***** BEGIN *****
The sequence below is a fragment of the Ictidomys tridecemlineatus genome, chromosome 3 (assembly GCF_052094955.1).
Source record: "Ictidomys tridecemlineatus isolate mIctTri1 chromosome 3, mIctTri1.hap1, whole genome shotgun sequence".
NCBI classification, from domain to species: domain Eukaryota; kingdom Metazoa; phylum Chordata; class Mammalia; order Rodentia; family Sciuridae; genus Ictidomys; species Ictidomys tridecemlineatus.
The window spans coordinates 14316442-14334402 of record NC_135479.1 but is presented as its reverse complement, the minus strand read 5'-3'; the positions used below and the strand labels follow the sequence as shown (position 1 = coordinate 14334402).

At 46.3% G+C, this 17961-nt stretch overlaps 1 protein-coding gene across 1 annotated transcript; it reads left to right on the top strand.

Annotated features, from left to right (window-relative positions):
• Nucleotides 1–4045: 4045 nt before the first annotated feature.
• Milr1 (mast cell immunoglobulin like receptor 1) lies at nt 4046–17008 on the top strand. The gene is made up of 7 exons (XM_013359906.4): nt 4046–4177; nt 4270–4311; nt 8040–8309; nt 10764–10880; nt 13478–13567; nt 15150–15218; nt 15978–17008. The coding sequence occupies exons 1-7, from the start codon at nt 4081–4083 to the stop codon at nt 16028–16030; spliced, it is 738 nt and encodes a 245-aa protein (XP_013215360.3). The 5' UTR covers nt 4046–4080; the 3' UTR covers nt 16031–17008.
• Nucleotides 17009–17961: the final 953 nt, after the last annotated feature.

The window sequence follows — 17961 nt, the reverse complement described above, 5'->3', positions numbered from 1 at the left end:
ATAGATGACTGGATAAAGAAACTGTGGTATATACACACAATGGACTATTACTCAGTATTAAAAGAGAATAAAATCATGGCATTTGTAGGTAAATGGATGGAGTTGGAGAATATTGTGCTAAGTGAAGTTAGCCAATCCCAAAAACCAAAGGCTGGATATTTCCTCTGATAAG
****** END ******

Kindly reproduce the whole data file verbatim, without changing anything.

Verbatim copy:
The sequence below is a fragment of the Ictidomys tridecemlineatus genome, chromosome 3 (assembly GCF_052094955.1).
Source record: "Ictidomys tridecemlineatus isolate mIctTri1 chromosome 3, mIctTri1.hap1, whole genome shotgun sequence".
NCBI classification, from domain to species: domain Eukaryota; kingdom Metazoa; phylum Chordata; class Mammalia; order Rodentia; family Sciuridae; genus Ictidomys; species Ictidomys tridecemlineatus.
The window spans coordinates 14316442-14334402 of record NC_135479.1 but is presented as its reverse complement, the minus strand read 5'-3'; the positions used below and the strand labels follow the sequence as shown (position 1 = coordinate 14334402).

At 46.3% G+C, this 17961-nt stretch overlaps 1 protein-coding gene across 1 annotated transcript; it reads left to right on the top strand.

Annotated features, from left to right (window-relative positions):
• Nucleotides 1–4045: 4045 nt before the first annotated feature.
• Milr1 (mast cell immunoglobulin like receptor 1) lies at nt 4046–17008 on the top strand. The gene is made up of 7 exons (XM_013359906.4): nt 4046–4177; nt 4270–4311; nt 8040–8309; nt 10764–10880; nt 13478–13567; nt 15150–15218; nt 15978–17008. The coding sequence occupies exons 1-7, from the start codon at nt 4081–4083 to the stop codon at nt 16028–16030; spliced, it is 738 nt and encodes a 245-aa protein (XP_013215360.3). The 5' UTR covers nt 4046–4080; the 3' UTR covers nt 16031–17008.
• Nucleotides 17009–17961: the final 953 nt, after the last annotated feature.

The window sequence follows — 17961 nt, the reverse complement described above, 5'->3', positions numbered from 1 at the left end:
ATAGATGACTGGATAAAGAAACTGTGGTATATACACACAATGGACTATTACTCAGTATTAAAAGAGAATAAAATCATGGCATTTGTAGGTAAATGGATGGAGTTGGAGAATATTGTGCTAAGTGAAGTTAGCCAATCCCAAAAACCAAAGGCTGGATATTTCCTCTGATAAG